Everything you need to know about surviving the next market downturn: we are in the longest bull market in US history. After more than a decade of record-high stock returns, many investors are wondering if there is another market downturn on the horizon. With so many people saving for retirement in 401k plans and various retirement accounts, it’s normal if you are nervous. But if you are a long-term investor, you know these market downturns are inevitable. Market downturns are stressful but a regular feature of the economic cycle.

What is the market downturn?

A market downturn is also known as a bear market or a market correction. During a market downturn, the stock market will experience a sharp decline in value. Often, market downturns are caused by fears of recession, political uncertainty, or bad macroeconomic data.

How low can the market go down?

The largest-ever percentage drop by the S&P 500 index occurred on October 19, 1987 (known as The Black Monday), when the S&P 500 dropped by -20.47%. The next biggest selloff happened on October 15, 2008, when the S&P 500 lost –9.03%. In both cases, the stock market continued to be volatile for several months before reaching a bottom. Every time, the end of the market downturn was the start of a new bull market. Both times, the stock market recovered and reached historic highs in a few years.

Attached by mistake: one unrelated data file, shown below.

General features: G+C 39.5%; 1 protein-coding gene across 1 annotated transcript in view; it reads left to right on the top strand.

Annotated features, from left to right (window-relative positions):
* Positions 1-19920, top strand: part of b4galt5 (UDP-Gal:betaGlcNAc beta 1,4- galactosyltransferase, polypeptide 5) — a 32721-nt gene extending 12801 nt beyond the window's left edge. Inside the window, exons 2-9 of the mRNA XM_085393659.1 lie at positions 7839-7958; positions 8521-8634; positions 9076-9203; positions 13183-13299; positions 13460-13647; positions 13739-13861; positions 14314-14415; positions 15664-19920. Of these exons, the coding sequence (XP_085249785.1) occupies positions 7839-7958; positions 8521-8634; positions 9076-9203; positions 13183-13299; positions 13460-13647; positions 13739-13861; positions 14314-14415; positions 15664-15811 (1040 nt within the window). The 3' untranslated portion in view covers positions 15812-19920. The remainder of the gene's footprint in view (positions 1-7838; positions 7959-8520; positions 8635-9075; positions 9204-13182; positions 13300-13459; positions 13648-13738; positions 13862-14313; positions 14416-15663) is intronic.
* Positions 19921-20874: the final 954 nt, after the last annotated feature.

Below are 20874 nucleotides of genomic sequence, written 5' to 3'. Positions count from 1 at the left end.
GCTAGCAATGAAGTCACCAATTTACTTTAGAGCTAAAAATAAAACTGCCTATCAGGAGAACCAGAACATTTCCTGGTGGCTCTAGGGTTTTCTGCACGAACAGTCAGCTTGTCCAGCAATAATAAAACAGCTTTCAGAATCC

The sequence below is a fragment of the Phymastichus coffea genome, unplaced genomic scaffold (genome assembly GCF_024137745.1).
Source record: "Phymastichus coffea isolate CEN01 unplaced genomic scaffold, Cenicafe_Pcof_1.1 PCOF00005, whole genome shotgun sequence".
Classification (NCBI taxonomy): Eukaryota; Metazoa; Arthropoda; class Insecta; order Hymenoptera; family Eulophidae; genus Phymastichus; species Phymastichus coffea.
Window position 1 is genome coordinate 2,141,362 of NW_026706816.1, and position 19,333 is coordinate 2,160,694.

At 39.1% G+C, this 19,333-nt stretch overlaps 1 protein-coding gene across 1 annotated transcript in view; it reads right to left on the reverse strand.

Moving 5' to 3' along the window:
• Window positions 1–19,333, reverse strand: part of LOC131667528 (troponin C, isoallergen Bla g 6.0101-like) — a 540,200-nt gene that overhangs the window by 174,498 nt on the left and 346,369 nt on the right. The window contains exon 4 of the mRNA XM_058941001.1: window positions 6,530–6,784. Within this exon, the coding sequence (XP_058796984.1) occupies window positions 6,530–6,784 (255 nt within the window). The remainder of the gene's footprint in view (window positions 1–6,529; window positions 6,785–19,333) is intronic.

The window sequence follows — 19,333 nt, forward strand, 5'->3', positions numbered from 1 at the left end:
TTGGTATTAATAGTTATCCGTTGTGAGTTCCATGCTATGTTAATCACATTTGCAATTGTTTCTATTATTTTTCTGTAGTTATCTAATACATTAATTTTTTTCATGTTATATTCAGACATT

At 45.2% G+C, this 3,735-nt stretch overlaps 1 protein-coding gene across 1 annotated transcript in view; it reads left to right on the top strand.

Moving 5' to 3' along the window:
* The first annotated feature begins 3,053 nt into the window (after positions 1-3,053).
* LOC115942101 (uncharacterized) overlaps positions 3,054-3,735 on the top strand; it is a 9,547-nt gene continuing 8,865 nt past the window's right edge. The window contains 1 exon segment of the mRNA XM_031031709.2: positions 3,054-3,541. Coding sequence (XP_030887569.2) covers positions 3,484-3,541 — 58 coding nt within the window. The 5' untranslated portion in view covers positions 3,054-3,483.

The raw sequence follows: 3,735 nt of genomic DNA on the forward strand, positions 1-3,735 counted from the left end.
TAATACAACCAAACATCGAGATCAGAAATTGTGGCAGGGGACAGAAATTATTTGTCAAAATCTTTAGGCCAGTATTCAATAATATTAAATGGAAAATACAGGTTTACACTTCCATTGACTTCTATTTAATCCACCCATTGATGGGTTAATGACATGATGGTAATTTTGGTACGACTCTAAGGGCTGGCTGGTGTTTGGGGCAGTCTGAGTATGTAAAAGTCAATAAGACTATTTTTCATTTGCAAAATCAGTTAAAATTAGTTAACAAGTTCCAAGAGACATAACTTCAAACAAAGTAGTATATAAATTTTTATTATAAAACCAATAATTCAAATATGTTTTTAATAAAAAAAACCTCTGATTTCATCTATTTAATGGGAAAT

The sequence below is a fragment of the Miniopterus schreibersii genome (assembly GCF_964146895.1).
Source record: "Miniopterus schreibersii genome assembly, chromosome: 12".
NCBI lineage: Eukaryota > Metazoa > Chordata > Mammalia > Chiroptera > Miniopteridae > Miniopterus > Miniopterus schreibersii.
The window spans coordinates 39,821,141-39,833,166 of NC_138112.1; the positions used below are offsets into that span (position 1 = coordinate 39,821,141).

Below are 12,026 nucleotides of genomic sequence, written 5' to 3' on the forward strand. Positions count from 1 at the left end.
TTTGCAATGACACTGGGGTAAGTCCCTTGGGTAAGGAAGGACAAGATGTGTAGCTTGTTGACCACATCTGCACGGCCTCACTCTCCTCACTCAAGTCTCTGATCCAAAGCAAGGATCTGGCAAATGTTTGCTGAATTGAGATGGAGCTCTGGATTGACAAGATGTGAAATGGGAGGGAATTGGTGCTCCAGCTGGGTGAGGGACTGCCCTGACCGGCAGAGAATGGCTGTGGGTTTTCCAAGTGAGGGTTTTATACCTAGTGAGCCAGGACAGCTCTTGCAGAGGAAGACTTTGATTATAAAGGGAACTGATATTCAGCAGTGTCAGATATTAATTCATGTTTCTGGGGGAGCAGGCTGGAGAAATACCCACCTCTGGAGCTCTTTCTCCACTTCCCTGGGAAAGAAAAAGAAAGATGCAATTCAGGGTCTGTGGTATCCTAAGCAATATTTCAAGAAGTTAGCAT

What can you do when the next market downturn happens?

The first instinct you may have when the market drops is to sell your investments. In reality, this may not always be the right move. Selling your stocks during market selloff may limit your losses, may lock in your gains but also may lead to missed long-term opportunities. Emotional decisions do not bring a rational outcome.